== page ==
From a Magritte Murder Mystery to an Edward Hopper Automat, Here Are Some of the Greatest Artworks Made in 1927 That Just Entered in the Public Domain

Pieces by Dalí, Miró, and O'Keeffe are now free to use.

Edward Hopper, Automat (1927).

January 1: day of hangovers, gym subscription sign-ups, and a fresh batch of artworks being freed from the nearly century-long grip of copyright law. 

In the U.S., New Year’s Day is also Public Domain Day, when intellectual property rights to artworks created 95 years ago lapse, and those creations can be re-used without permission, license, or fee. As of Sunday, any piece made in the year 1927 now belongs to the public domain. 

A number of iconic artworks fall into this category, such as Edward Hopper’s Automat (1927), a sober nighttime portrait of a well-dressed woman sipping coffee in the eponymous restaurant; and Georgia O’Keeffe’s poetic Black Abstraction (1927), which looks as if the moon is balanced in the crook of someone’s knee. 

René Magritte, The Menaced Assassin (1927).

1927 was also the year of numerous René Magritte contributions, including his theatrical masterpiece The Menaced Assassin (1927), which finds a paid killer pausing after offing a nude woman, with two derby-hatted detectives poised on the other side of a door ready to take him. The Belgian artist also churned out The Meaning of Night and Le Jouer Secret that same year.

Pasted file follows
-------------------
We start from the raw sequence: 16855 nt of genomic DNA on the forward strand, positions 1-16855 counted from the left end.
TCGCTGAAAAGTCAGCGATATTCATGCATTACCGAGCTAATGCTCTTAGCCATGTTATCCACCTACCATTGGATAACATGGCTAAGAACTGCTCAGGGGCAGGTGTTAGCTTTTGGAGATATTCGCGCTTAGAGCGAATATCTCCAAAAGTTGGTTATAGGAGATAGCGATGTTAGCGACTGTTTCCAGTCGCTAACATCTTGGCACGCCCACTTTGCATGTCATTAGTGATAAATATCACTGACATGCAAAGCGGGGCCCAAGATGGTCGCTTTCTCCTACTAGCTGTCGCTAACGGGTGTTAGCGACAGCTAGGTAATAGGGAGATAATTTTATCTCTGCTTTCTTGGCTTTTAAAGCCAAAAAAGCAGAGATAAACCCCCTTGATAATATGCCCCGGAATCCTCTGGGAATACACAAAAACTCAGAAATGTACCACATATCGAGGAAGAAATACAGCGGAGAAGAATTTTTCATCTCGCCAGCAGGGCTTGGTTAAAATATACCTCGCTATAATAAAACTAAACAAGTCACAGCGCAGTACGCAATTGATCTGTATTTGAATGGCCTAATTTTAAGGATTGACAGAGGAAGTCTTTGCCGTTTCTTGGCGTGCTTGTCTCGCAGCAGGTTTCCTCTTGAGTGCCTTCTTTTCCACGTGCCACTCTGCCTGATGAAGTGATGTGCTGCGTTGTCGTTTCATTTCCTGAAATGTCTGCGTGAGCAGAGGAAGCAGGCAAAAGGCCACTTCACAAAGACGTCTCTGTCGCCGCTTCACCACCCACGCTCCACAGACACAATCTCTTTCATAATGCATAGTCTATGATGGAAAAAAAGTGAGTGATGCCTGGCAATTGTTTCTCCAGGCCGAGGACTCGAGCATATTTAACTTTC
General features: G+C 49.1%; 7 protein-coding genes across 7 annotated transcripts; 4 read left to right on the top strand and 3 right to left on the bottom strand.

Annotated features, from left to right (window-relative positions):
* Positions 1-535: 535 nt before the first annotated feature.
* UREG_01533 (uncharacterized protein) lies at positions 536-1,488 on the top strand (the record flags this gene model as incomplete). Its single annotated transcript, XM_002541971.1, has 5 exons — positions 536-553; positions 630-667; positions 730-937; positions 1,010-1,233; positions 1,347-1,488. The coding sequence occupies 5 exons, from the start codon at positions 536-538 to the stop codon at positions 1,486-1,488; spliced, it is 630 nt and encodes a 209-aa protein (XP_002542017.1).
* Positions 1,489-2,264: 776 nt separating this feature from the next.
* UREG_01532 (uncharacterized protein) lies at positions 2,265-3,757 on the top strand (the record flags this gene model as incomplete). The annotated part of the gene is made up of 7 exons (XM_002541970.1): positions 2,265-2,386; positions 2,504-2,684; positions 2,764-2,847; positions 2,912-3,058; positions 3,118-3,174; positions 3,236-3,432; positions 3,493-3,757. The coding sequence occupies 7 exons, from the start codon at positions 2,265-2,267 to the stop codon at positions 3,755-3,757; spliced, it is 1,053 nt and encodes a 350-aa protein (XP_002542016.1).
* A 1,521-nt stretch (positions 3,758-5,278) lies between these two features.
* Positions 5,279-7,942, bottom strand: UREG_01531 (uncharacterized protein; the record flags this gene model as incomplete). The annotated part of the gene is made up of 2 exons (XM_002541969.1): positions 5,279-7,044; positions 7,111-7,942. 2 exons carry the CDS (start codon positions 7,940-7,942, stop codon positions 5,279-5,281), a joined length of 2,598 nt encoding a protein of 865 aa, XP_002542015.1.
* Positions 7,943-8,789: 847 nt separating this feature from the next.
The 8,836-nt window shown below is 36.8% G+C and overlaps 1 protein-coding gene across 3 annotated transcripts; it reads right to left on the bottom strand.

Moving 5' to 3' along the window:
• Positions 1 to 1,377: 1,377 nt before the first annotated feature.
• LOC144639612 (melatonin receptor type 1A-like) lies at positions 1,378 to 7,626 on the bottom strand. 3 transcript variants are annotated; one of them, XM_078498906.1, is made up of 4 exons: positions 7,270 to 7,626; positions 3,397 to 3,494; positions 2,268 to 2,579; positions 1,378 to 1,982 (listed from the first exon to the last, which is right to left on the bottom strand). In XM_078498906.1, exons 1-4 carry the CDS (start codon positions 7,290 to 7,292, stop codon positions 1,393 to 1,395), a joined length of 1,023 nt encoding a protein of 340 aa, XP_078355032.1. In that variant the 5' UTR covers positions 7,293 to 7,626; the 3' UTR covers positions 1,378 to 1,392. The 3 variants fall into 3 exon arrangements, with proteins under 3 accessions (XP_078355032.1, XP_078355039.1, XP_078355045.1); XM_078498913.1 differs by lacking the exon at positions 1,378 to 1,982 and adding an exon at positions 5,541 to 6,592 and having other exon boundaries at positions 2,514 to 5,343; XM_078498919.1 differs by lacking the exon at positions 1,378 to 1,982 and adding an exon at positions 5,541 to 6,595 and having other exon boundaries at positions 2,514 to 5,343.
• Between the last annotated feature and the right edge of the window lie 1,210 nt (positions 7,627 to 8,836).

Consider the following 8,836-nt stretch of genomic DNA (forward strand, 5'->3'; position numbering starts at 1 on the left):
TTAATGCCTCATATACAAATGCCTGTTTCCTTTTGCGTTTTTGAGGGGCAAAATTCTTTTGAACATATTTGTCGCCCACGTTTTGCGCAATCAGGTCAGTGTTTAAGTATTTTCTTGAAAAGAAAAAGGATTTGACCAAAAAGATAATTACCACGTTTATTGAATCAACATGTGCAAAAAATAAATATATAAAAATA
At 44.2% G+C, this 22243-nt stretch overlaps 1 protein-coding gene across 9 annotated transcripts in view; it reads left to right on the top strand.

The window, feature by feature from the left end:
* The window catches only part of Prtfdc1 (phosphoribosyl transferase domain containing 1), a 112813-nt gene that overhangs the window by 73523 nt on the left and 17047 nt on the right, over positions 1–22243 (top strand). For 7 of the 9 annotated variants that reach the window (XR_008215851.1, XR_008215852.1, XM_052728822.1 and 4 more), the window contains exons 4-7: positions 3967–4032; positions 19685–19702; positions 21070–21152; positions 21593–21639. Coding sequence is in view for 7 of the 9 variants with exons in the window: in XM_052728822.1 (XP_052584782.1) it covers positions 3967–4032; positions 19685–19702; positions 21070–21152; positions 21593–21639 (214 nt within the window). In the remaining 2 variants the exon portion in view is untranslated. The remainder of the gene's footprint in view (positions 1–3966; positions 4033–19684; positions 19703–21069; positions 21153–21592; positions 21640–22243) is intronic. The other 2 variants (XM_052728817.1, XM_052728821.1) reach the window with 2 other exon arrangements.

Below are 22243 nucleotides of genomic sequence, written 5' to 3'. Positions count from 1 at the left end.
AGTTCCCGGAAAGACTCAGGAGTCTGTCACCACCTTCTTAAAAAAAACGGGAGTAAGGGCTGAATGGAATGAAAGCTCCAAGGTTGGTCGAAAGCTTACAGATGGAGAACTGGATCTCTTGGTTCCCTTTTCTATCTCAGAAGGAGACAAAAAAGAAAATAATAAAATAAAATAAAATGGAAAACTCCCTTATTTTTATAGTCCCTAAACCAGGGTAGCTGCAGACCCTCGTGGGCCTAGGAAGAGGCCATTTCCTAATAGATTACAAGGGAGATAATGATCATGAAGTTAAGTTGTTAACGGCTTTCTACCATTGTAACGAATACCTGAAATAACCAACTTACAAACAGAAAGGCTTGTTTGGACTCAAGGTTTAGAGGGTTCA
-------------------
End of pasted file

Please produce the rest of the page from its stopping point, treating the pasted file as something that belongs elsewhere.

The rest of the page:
Other surrealists were busy as well. A then-23-year-old Salvador Dalí had just returned from nine months of military duty when he finished Apparatus and Hand (1927), a dreamy abstraction in which a human hand that appears to have been turned inside out tops a pair of geometric blocks. Yves Tanguy, meanwhile, put the finishing touches on Mama, Papa is Wounded! (1927).

The list goes on: Pablo Picasso painted The Painter and Model (1927), Max Beckmann completed Self-Portrait in Tuxedo (1927), Joan Miró added Blue Star (1927) to his oeuvre, and Wassily Kandinsky sought a sense of tactility and musicality in Hard in Soft (1927).

Charles Sheeler, Criss-Crossed Conveyors, River Rouge Plant, Ford Motor Company (1927).

More than just paintings, notable photographs found life 95 years ago too. Charles Sheeler took what is perhaps his best-known photograph, Criss-Crossed Conveyors, River Rouge Plant, Ford Motor Company (1927), while Ansel Adams published the first proper portfolio of his prints, a collection that included Monolith, the Face of Half Dome (1927) and A Grove of Tamarack Pine (1927).

While these and other artworks enter the public domain in the U.S. for the first time this year, most have already been free from restriction in other countries, where the reach of copyright law isn’t quite as extensive. In most of Europe, for instance, any work created by an artist who died more than 70 years ago is in the public domain. Much of Africa and Asia follow the same formula, but the limit is just 50 years.


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